Surfer’s ear or exostosis

Surfing is a captivating water sport filled with emotions that attracts millions of enthusiasts around the globe. However, behind this passion, there are health risks that surfers need to pay particular attention to. Among these risks, surfer’s ear, scientifically known as external auditory canal osteoma or ear exostosis, is a common issue among surf enthusiasts. In this article, we will explore the potential consequences of surfer’s ear and the preventive measures every surfer should take to preserve their hearing and overall health.

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1. What is surfer’s ear?

Surfer’s ear is a defensive reaction of the body characterized by the formation of a bony growth inside the external auditory canal. This growth, called an exostosis, is typically the result of repeated exposure to cold water and wind. The combination of cold and wind leads to a decrease in temperature within the ear canal, which can trigger a protective response from the body by producing additional bone growth. This problem affects not only surfers but also individuals engaged in other water sports. Surfers who spend long hours in the water, exposed to marine elements and specific environmental conditions, are more likely to develop it.

Le surf est mauvais pour la santé : épisode 1, l'oreille du surfeur

Diagram of surfer’s ear and Exostosis

2. What are the consequences of surfer’s ear?

Surfer’s ear can lead to various health consequences for surfers:

  • Obstruction of the ear canal: One of the most common consequences of surfer’s ear is partial or complete blockage of the external auditory canal. Exostoses can reduce the diameter of the ear canal, resulting in decreased hearing and a feeling of plugged ears.
  • Decreased hearing: Due to the obstruction of the ear canal, surfers with surfer’s ear may experience a decrease in their hearing acuity. Sounds may appear less clear or less audible, especially soft or distant sounds.
  • Wax buildup and earwax plugs: Exostoses can disrupt the natural process of earwax elimination, causing excessive wax buildup in the ear canal. This can lead to the formation of earwax plugs, which can cause a sensation of plugged ears, decreased hearing, and an increased risk of ear infections.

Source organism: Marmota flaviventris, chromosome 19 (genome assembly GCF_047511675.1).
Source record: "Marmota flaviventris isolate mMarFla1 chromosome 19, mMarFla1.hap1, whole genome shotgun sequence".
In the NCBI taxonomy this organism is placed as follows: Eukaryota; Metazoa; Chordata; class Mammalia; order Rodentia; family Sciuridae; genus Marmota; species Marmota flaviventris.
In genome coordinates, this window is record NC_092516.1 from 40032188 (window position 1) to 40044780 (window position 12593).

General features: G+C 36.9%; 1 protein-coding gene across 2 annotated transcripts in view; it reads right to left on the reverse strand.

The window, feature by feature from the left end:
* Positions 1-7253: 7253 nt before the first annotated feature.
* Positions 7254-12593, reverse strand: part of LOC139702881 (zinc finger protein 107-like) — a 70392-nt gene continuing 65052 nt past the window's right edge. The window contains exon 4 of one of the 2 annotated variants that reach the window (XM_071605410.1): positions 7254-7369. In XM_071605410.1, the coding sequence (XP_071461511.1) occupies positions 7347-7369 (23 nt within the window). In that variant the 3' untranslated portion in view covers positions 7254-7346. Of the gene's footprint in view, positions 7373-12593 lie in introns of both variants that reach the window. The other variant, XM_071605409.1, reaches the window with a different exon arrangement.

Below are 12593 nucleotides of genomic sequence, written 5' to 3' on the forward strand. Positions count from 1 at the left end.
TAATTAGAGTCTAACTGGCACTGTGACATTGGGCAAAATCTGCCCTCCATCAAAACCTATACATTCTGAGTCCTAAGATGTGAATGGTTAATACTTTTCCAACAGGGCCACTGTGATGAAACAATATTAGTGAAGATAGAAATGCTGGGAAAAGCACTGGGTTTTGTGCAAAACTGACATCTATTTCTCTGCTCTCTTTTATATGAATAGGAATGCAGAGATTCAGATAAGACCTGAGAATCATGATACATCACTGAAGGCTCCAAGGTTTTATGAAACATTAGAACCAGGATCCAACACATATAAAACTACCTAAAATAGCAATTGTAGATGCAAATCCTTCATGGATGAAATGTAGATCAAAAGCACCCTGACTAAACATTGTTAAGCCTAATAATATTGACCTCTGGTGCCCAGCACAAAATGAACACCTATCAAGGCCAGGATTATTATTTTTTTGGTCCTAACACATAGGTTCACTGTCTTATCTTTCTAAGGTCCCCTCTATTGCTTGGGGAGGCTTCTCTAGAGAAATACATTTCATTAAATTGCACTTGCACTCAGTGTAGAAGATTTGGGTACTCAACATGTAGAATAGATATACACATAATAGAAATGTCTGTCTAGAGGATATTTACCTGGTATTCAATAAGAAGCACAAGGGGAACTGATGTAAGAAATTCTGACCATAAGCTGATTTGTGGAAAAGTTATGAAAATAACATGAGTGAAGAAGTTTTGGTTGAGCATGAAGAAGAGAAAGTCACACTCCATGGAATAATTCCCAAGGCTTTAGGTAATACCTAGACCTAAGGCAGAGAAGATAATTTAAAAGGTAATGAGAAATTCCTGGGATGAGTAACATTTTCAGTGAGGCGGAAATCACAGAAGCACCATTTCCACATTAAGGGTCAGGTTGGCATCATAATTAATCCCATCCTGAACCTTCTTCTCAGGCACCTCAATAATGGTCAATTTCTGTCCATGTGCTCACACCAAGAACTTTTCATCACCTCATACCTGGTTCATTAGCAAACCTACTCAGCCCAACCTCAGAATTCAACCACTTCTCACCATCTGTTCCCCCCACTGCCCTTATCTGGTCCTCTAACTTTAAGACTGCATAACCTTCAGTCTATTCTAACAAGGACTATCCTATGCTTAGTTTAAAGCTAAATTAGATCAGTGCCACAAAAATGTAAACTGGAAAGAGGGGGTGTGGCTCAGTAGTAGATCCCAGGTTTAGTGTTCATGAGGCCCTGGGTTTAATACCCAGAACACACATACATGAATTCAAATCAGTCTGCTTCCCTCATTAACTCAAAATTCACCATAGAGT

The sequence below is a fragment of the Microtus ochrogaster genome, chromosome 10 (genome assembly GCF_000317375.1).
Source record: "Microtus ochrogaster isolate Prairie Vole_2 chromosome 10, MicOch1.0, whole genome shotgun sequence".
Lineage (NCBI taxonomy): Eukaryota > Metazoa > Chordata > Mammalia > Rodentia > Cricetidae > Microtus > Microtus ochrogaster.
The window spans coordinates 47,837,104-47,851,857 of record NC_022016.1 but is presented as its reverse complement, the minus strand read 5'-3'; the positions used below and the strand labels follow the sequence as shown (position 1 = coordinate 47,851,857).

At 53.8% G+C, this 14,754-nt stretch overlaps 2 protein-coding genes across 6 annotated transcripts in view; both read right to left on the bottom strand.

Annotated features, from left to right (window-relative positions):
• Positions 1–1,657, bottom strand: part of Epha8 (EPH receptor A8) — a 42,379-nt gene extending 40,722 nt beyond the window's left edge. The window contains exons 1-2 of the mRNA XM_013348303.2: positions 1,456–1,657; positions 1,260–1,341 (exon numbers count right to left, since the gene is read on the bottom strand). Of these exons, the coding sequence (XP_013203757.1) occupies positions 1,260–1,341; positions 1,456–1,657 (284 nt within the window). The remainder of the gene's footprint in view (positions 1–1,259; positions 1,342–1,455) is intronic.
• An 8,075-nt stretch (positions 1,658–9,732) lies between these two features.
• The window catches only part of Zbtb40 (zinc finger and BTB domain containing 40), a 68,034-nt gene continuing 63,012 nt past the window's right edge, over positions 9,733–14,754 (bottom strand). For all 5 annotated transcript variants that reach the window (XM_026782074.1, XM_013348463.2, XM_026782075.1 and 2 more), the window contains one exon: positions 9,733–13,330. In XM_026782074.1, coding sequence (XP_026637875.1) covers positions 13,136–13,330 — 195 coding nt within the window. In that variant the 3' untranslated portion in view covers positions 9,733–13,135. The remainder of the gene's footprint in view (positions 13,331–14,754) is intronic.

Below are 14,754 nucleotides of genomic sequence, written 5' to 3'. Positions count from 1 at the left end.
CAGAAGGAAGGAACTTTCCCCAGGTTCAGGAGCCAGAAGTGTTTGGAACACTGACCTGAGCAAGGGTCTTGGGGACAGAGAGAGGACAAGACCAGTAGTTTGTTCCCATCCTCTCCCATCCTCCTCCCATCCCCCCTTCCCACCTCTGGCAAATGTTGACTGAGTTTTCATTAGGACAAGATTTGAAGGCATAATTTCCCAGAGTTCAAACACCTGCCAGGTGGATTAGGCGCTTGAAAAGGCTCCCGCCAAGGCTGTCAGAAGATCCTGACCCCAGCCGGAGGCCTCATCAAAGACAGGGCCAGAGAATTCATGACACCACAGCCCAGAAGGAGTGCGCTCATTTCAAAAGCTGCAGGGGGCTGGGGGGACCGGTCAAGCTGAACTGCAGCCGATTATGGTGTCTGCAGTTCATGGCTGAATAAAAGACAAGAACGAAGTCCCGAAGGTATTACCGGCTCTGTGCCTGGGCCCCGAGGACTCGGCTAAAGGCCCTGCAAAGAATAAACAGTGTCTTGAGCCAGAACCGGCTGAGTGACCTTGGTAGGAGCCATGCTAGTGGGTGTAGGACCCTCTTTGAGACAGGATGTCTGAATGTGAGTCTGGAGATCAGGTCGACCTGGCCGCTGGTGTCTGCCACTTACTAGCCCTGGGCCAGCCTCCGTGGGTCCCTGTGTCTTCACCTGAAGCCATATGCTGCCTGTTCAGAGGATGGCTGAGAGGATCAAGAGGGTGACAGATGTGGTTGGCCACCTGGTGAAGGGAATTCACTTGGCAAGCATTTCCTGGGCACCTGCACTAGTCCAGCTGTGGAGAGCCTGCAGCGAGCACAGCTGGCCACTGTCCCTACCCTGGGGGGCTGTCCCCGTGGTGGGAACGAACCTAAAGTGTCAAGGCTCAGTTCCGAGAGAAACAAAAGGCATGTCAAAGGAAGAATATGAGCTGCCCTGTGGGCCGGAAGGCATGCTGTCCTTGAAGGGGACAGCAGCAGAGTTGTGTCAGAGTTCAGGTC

• Increased susceptibility to ear infections: Surfers with surfer’s ear are more prone to developing ear infections, particularly external otitis. The condition creates an environment conducive to water retention and bacterial proliferation, thereby increasing the risk of ear infections. Symptoms may include intense pain, itching, discharge, and inflammation of the ear.
  • Pain and discomfort: Exostoses can cause pain and a feeling of discomfort in the affected ear. Surfers may experience pressure or heaviness in the ear.
  • Difficulties in ear cleaning: Exostoses can make it more challenging to clean the ear, as they obstruct access to the ear canal. This can make ear hygiene more complicated and increase the risk of complications such as wax buildup and infections.

3. How to prevent surfer’s ear?

Prevention is crucial to avoid the development of surfer’s ear. Here are some important preventive measures to consider:

a. Wear earplugs:

Use earplugs specifically designed for surfing. They can prevent cold water and wind from entering the ear canal, thereby reducing the risk of exostosis formation. Typically, symptoms do not appear until the age of 30 to 40, and individuals with exostosis may not notice the early signs. Symptoms manifest after 10 to 15 years of repeated exposure to cold water. Although symptoms of exostosis tend to occur more frequently in adults aged 30 to 40, it is possible for younger individuals to be affected, especially if they are regularly exposed to cold water. Therefore, it is strongly recommended to prioritize wearing earplugs to preserve your hearing, even before the onset of initial signs.

Surfears 3.0 (Taille pour enfants de 5 à 12 ans) : Bouchons d'oreille Surf Ears pour lutter contre l'exostose | Loisirs 3000

Surfer with earplugs

b. Use Neoprene Surf Hoods:

In addition to earplugs, neoprene surf hoods can provide additional protection against the elements, including cold water and wind. They are particularly useful during long winter surf sessions.

Pourquoi surfer avec une cagoule néoprène en hiver ?

Surfer with a neoprene surf hood

c. Regularly Consult an ENT Specialist:

Make regular visits to an ENT specialist. They can monitor the condition of your ears and detect any early signs of exostosis, monitoring its progression. The goal is to anticipate and avoid the need for surgical intervention by the age of 50.

Surfer’s ear is common among surfing enthusiasts due to repeated exposure to cold water and wind. However, by taking appropriate preventive measures, such as wearing earplugs for surfing and using surf hoods in winter, it is possible to significantly reduce the risk of developing this condition or delay its onset. Remember to regularly consult an ENT specialist to monitor the condition of your ears and take necessary measures if symptoms appear. Lastly, while symptoms tend to manifest in individuals aged 30 to 40, be aware that signs can also appear over time in individuals in their 20s to 30s but develop later. Therefore, we strongly recommend prioritizing the use of earplugs, especially if you are regularly exposed to cold water.

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